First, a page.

It's important to note that in a case where a daughter is suing a bank to halt payment of legal fees in an estate battle, the issue at hand is the bank's right to tap the estate funds to defend the mother's wishes. The Press Democrat in Santa Rosa, CA, reports that a three-judge panel rejected the daughter's demand to halt payments of bank lawyer fees being generated in an estate battle. The daughter wanted to stop the bank from tapping these funds while she fights to prove a case of elder financial abuse. The ruling does not speak to the elder financial abuse issue.
"If a parent truly wants to leave something to someone who is not their natural heir, they can provide for the defense of that gift in the event the heirs attack it," Santa Rosa attorney Lewis Warren told the paper in its article,"Big legal fight after Kentfield woman leaves part of $8.5M estate to gardener."Warren represents the bank.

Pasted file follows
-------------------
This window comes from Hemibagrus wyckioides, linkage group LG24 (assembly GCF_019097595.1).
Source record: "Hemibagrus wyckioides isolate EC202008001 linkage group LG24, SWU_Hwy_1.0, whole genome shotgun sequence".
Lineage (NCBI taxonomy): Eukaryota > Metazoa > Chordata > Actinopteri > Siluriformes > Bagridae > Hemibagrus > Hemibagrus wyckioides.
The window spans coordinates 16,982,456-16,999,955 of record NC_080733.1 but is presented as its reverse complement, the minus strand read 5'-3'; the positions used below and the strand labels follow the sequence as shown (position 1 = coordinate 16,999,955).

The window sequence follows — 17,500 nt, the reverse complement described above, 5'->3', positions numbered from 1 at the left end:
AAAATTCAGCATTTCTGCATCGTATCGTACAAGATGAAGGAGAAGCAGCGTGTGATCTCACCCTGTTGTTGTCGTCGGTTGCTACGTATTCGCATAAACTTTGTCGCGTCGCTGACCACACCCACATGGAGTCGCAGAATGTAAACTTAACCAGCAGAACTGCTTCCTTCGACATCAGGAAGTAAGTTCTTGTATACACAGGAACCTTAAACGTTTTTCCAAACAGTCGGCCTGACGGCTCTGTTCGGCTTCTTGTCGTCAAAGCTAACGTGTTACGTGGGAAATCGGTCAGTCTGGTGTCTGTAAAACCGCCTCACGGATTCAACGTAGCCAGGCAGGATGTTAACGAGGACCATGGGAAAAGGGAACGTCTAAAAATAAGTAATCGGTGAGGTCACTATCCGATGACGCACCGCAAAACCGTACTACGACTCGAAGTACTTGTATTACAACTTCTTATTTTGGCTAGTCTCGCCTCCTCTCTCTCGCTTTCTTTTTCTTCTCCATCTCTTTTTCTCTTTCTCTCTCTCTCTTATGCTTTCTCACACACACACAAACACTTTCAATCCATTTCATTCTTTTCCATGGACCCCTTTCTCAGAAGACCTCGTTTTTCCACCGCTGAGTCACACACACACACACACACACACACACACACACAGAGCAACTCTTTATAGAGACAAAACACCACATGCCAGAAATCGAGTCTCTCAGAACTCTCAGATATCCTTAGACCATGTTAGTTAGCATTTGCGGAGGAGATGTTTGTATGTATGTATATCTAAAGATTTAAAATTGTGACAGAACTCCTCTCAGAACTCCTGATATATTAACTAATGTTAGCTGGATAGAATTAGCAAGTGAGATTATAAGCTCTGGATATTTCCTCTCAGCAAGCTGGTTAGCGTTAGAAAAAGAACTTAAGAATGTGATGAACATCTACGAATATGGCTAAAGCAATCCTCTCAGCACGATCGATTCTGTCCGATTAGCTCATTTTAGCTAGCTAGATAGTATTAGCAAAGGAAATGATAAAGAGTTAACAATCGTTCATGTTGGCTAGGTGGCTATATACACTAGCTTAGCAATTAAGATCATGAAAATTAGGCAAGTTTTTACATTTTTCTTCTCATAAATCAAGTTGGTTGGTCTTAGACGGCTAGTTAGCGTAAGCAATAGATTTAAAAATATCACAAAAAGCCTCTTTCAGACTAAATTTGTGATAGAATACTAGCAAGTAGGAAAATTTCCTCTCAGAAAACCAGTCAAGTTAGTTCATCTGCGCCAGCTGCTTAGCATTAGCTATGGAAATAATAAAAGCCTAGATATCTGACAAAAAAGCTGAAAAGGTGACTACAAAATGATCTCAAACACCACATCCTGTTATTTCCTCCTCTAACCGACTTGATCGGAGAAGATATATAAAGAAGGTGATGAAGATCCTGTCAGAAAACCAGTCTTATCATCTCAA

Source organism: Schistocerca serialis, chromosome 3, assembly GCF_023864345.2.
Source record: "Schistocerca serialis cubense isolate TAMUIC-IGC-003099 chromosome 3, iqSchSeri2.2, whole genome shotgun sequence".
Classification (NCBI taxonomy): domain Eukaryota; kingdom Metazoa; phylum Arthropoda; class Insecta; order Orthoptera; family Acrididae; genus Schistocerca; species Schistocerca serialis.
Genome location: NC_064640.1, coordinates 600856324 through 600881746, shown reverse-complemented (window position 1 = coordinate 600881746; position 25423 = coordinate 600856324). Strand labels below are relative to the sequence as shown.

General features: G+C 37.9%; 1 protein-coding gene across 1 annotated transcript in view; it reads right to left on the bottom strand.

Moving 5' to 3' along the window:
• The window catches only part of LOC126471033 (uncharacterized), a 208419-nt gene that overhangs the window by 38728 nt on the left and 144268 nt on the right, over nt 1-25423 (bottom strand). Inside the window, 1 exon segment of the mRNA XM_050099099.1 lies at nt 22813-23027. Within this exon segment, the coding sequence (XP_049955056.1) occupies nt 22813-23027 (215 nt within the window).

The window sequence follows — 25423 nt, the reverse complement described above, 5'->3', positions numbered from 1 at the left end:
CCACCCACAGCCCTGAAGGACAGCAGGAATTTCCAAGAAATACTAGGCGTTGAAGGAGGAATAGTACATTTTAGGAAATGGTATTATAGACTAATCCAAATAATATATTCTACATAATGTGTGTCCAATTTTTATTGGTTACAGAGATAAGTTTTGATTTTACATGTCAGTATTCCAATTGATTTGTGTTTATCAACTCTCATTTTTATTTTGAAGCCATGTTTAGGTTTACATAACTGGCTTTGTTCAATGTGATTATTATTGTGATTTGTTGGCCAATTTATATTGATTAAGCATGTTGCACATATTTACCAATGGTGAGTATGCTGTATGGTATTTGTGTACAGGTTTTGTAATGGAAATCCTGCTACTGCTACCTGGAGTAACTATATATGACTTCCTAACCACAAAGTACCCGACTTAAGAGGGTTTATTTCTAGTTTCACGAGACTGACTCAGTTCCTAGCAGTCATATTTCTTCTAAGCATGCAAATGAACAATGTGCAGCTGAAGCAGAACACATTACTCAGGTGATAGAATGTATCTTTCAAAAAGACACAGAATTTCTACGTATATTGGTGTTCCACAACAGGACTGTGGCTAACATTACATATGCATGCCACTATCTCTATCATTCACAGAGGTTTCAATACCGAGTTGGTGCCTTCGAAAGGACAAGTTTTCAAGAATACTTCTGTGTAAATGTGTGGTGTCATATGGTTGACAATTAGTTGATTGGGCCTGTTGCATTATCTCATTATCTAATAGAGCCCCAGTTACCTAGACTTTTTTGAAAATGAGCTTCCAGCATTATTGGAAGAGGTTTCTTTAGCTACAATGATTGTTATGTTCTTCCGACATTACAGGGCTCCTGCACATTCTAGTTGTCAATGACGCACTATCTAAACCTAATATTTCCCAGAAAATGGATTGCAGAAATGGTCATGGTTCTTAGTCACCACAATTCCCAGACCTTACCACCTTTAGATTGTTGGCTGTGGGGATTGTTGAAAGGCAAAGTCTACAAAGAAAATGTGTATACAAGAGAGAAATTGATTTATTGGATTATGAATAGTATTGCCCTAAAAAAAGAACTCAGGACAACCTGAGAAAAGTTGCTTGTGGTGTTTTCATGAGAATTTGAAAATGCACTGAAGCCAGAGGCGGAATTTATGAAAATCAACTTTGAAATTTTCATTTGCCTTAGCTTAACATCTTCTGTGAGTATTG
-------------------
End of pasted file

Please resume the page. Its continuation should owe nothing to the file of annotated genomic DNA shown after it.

Doolittle is suing the gardener and Exchange Bank, claiming that her mother, Constance Doolittle, was suffering dementia when she hired Amador in 2004 to maintain her landscaping. In the lawsuit, the daughter says that he tricked Constance into thinking he had affections for her and convinced her to add him to her will, as well as to spend tens of thousands of dollars investing in coffee plantations in his home country of Nicaragua. If the trust is carried out, the gardener will get about $3 million.
Constance decreased the inheritances of her two daughters to $500,000 each and made Exchange Bank her trustee. The daughters were estranged from their mother, and Constance envisioned attacks on her competence, so she had herself examined by a psychologist. That doctor determined she had sufficient mental capacity to make financial decisions, and she had signed documents from an estate planning attorney who confirmed her decisions were not the product of fraud.
She died in February 2014, and her daughter sued a few months later.
"Connie obviously anticipated the possibility of a challenge after her death and there is no logical reason why she would have wanted her representatives to be compensated less generously," than before she died, the judge wrote.
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Reference: The (Santa Rosa, CA) Press Democrat (October 23, 2015) "Big legal fight after Kentfield woman leaves part of $8.5M estate to gardener"